Macintosh operating systems
The family of Macintosh operating systems developed by Apple Inc. includes the graphical user interface-based operating systems it has designed for use with its Macintosh series of personal computers since 1984, as well as the related system software it once created for compatible third-party systems.
In 1984, Apple debuted the operating system that is now known as the "Classic" Mac OS with its release of the original Macintosh System Software. The system, rebranded "Mac OS" in 1996, was preinstalled on every Macintosh until 2002 and offered on Macintosh clones for a short time in the 1990s. Noted for its ease of use, it was also criticized for its lack of modern technologies compared to its competitors.
The current Mac operating system is macOS, originally named "Mac OS X" until 2012 and then "OS X" until 2016. Developed between 1997 and 2001 after Apple's purchase of NeXT, Mac OS X brought an entirely new architecture based on NeXTSTEP, a Unix system, that eliminated many of the technical challenges that the classic Mac OS faced. The current macOS is preinstalled with every Mac and is updated annually. It is the basis of Apple's current system software for its other devices, iOS, watchOS, and tvOS.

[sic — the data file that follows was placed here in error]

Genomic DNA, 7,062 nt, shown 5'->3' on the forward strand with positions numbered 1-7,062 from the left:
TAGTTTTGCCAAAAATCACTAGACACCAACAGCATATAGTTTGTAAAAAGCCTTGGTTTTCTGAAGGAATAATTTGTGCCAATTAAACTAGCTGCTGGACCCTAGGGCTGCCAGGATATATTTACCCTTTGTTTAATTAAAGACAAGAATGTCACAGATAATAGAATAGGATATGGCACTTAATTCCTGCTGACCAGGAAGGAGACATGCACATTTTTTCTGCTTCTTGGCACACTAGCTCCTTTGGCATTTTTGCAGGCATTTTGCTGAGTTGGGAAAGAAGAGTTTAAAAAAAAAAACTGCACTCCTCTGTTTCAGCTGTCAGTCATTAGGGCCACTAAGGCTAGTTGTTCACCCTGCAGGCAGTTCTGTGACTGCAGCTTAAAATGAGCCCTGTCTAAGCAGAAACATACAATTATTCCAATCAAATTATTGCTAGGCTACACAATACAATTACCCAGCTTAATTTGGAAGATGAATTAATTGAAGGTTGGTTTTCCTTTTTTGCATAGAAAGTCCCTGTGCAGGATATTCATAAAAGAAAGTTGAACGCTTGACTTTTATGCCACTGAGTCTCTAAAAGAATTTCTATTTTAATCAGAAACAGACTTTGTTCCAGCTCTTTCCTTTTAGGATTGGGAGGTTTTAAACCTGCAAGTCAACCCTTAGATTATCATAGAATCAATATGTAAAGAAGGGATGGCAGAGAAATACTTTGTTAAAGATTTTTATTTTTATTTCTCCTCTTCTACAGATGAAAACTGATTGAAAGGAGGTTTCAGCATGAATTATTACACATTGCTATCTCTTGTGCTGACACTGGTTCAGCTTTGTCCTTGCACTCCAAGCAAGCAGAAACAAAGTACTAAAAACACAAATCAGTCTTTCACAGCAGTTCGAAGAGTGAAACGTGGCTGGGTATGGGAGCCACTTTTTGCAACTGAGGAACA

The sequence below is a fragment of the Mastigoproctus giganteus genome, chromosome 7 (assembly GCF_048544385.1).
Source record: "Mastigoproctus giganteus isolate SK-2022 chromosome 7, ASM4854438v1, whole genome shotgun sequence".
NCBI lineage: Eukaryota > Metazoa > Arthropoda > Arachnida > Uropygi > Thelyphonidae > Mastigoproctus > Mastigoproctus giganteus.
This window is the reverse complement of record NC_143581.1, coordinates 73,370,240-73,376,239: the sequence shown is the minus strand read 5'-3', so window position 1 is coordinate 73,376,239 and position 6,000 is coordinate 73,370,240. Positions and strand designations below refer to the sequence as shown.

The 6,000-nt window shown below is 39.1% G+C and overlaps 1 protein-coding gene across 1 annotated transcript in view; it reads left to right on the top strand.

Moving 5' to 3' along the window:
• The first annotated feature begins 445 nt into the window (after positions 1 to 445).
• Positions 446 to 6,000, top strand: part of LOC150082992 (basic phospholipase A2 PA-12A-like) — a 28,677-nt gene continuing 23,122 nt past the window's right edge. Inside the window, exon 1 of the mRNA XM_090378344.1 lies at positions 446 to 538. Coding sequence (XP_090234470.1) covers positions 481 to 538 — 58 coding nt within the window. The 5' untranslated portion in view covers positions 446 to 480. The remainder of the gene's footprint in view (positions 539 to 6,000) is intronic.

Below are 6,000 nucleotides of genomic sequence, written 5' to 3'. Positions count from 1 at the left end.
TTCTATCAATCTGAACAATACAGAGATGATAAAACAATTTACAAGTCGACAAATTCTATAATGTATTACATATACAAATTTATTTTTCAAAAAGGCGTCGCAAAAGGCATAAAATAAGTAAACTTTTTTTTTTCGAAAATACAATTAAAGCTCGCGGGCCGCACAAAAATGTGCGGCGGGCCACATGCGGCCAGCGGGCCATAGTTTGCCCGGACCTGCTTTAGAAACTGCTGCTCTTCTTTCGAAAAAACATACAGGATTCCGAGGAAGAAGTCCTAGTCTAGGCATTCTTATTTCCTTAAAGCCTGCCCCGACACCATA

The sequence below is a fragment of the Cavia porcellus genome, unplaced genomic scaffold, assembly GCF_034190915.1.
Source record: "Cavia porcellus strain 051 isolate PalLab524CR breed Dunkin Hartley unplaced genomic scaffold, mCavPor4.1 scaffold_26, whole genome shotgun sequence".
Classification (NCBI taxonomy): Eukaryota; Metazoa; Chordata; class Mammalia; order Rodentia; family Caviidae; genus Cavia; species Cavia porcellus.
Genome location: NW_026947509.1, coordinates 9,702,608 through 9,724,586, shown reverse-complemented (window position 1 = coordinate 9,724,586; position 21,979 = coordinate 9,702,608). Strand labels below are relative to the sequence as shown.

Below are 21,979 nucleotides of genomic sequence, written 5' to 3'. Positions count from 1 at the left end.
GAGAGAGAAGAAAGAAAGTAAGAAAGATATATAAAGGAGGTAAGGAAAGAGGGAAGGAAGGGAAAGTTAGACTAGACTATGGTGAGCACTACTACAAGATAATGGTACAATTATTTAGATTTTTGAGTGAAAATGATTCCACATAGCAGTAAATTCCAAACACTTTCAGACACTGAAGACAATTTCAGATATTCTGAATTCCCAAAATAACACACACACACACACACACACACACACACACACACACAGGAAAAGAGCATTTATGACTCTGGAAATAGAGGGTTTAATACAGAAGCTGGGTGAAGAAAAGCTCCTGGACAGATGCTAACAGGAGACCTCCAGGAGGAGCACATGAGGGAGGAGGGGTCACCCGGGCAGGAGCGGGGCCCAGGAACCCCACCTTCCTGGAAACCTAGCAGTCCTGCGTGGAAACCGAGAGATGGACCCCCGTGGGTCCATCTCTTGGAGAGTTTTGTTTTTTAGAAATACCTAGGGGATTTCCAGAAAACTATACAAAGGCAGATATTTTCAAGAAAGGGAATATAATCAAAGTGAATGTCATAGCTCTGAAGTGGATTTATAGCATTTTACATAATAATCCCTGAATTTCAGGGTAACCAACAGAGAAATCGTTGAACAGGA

Prior to the introduction of Mac OS X, Apple experimented with several other concepts, releasing different products designed to bring the Macintosh interface or applications to Unix-like systems or vice versa, A/UX, MAE, and MkLinux. Apple's effort to expand upon and develop a replacement for its classic Mac OS in the 1990s led to a few cancelled projects, code named Star Trek, Taligent, and Copland.
Although they have different architectures, the Macintosh operating systems share a common set of GUI principles, including a menu bar across the top of the screen; the Finder shell, featuring a desktop metaphor that represents files and applications using icons and relates concepts like directories and file deletion to real-world objects like folders and a trash can; and overlapping windows for multitasking.
Classic Mac OS
Apple released the original Macintosh on January 24, 1984; its early system software was partially based on the Lisa OS and the Xerox PARC Alto computer, which former Apple CEO Steve Jobs previewed. It was originally named "System Software", or simply "System"; Apple rebranded it as "Mac OS" in 1996 due in part to its Macintosh clone program that ended a year later.
Mac OS is characterized by its monolithic system. It was noted as easy to use and featured cooperative multitasking for most of its history, but it was criticized for its limited memory management, lack of protected memory and access controls, and susceptibility to conflicts among extensions.
Nine major versions of the classic Mac OS were released. The name "Classic" that now signifies the system as a whole is a reference to a compatibility layer that helped ease the transition to Mac OS X.
- Macintosh System Software – "System 1", released in 1984
- System Software 2, 3, and 4 – released between 1985 and 1987
- System Software 5 – released in 1987